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  • 42

    Interview: Nov 27th, 2000

    John Nowacki

    Regarding this evening's signing at Tower Books in Richmond:

    The crowd was not very large, perhaps 50-75 people.

    Robert Jordan

    RJ showed up right at seven, and tried to head off some of the more common questions—he pronounced several names, made the usual remarks about knowing the last scene for the past fifteen years, said that even the most cursory reading ought to indicate who killed Asmodean (and that he enjoys people trying to figure it out), and that there will be at least three more books. He also said it would be fine for people to take pictures, but that "no male nudity" would be permitted. He said something to that effect at the DC signing two years ago, as well . . . a matter of great concern, apparently.

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  • 43

    Interview: Dec, 2000

    Orbit Interview (Verbatim)

    Orbit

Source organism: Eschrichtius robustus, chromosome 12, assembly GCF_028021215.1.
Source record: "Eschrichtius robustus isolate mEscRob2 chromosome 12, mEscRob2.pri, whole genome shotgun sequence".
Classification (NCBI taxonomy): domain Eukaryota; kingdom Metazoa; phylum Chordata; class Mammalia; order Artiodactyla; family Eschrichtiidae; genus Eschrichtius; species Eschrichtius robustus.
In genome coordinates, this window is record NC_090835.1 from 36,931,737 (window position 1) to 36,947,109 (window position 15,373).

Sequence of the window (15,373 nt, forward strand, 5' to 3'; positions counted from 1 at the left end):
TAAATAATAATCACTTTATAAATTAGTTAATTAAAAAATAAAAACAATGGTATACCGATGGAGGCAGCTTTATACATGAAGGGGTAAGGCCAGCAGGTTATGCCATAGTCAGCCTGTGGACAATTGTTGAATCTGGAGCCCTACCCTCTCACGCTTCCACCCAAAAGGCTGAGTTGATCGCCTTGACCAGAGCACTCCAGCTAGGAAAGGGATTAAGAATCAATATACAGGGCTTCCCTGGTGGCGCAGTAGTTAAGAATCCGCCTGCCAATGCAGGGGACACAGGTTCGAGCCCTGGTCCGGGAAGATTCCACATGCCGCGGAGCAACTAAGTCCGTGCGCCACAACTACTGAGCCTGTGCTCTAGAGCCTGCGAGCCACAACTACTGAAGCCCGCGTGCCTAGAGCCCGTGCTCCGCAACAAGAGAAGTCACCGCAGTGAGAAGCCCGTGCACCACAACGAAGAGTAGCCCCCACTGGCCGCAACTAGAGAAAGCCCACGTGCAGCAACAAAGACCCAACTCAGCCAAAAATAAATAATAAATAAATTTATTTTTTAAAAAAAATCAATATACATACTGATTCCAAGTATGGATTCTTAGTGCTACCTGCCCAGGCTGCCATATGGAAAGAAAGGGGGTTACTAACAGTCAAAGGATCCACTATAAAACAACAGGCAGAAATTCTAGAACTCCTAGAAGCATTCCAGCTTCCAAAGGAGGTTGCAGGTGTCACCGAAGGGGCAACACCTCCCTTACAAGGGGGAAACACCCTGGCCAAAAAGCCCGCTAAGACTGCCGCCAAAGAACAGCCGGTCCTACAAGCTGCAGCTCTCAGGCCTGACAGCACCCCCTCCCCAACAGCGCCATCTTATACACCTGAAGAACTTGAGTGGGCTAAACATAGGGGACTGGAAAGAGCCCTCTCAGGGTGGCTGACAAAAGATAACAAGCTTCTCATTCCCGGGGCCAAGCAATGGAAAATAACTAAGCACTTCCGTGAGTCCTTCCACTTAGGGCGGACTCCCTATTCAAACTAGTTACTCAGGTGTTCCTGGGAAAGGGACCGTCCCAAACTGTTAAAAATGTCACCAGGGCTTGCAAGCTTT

With so many plot strands now running through The Wheel of Time, will all of them be resolved at the very end or will there be some surprising conclusions earlier on?

    Robert Jordan

    Some plot lines will be resolved before the end, but all of the major plot lines will be resolved by the end. On the other hand, some minor plot lines will not be resolved. In fact, in the last scene of the last book, I intend to set a small hook for what some may see as future books. But I will walk away and not look back. One thing that has irritated me with some books is that, come the end, all of the characters' problems are solved, all of the world's problems are solved, and you might well sit the whole place on a shelf and put a bell-jar over it to keep the dust off. When I finish the Wheel of Time, I hope to leave the reader feeling that this world is still chugging along out there somewhere, still alive and kicking.